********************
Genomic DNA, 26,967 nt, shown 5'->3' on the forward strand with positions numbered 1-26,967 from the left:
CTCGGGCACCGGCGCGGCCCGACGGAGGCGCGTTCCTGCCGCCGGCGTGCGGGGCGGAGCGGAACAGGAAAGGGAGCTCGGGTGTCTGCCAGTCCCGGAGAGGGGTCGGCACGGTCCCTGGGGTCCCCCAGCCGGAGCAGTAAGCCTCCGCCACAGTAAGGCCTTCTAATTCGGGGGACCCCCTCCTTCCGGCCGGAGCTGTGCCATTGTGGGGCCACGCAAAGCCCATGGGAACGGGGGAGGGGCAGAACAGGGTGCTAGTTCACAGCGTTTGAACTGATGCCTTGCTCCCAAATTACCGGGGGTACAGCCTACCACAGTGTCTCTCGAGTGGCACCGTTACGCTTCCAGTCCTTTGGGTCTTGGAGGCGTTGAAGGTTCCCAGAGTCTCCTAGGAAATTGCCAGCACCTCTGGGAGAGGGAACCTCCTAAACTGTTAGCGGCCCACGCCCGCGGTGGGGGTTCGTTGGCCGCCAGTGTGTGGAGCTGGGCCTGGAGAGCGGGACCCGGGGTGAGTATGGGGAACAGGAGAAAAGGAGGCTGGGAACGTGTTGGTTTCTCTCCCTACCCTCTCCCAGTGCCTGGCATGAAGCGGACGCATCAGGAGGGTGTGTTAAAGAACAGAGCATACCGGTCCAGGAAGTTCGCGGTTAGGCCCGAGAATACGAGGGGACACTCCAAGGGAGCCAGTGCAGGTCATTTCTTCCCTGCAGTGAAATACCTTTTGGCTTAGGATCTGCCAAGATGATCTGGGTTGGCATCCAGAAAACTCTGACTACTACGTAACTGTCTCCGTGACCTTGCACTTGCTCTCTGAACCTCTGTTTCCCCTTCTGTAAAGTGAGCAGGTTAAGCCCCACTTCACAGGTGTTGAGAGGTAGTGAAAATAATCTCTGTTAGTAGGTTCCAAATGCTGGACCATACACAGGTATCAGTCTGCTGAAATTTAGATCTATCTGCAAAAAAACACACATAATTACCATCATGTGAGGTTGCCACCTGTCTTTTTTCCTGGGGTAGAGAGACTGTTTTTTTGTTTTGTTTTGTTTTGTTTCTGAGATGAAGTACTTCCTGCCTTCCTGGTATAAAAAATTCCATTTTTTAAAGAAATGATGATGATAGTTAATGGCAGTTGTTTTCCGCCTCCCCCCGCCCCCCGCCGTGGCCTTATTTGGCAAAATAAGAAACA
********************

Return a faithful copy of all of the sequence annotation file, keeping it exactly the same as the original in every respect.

Genomic DNA, 26,967 nt, shown 5'->3' on the forward strand with positions numbered 1-26,967 from the left:
CTCGGGCACCGGCGCGGCCCGACGGAGGCGCGTTCCTGCCGCCGGCGTGCGGGGCGGAGCGGAACAGGAAAGGGAGCTCGGGTGTCTGCCAGTCCCGGAGAGGGGTCGGCACGGTCCCTGGGGTCCCCCAGCCGGAGCAGTAAGCCTCCGCCACAGTAAGGCCTTCTAATTCGGGGGACCCCCTCCTTCCGGCCGGAGCTGTGCCATTGTGGGGCCACGCAAAGCCCATGGGAACGGGGGAGGGGCAGAACAGGGTGCTAGTTCACAGCGTTTGAACTGATGCCTTGCTCCCAAATTACCGGGGGTACAGCCTACCACAGTGTCTCTCGAGTGGCACCGTTACGCTTCCAGTCCTTTGGGTCTTGGAGGCGTTGAAGGTTCCCAGAGTCTCCTAGGAAATTGCCAGCACCTCTGGGAGAGGGAACCTCCTAAACTGTTAGCGGCCCACGCCCGCGGTGGGGGTTCGTTGGCCGCCAGTGTGTGGAGCTGGGCCTGGAGAGCGGGACCCGGGGTGAGTATGGGGAACAGGAGAAAAGGAGGCTGGGAACGTGTTGGTTTCTCTCCCTACCCTCTCCCAGTGCCTGGCATGAAGCGGACGCATCAGGAGGGTGTGTTAAAGAACAGAGCATACCGGTCCAGGAAGTTCGCGGTTAGGCCCGAGAATACGAGGGGACACTCCAAGGGAGCCAGTGCAGGTCATTTCTTCCCTGCAGTGAAATACCTTTTGGCTTAGGATCTGCCAAGATGATCTGGGTTGGCATCCAGAAAACTCTGACTACTACGTAACTGTCTCCGTGACCTTGCACTTGCTCTCTGAACCTCTGTTTCCCCTTCTGTAAAGTGAGCAGGTTAAGCCCCACTTCACAGGTGTTGAGAGGTAGTGAAAATAATCTCTGTTAGTAGGTTCCAAATGCTGGACCATACACAGGTATCAGTCTGCTGAAATTTAGATCTATCTGCAAAAAAACACACATAATTACCATCATGTGAGGTTGCCACCTGTCTTTTTTCCTGGGGTAGAGAGACTGTTTTTTTGTTTTGTTTTGTTTTGTTTCTGAGATGAAGTACTTCCTGCCTTCCTGGTATAAAAAATTCCATTTTTTAAAGAAATGATGATGATAGTTAATGGCAGTTGTTTTCCGCCTCCCCCCGCCCCCCGCCGTGGCCTTATTTGGCAAAATAAGAAACA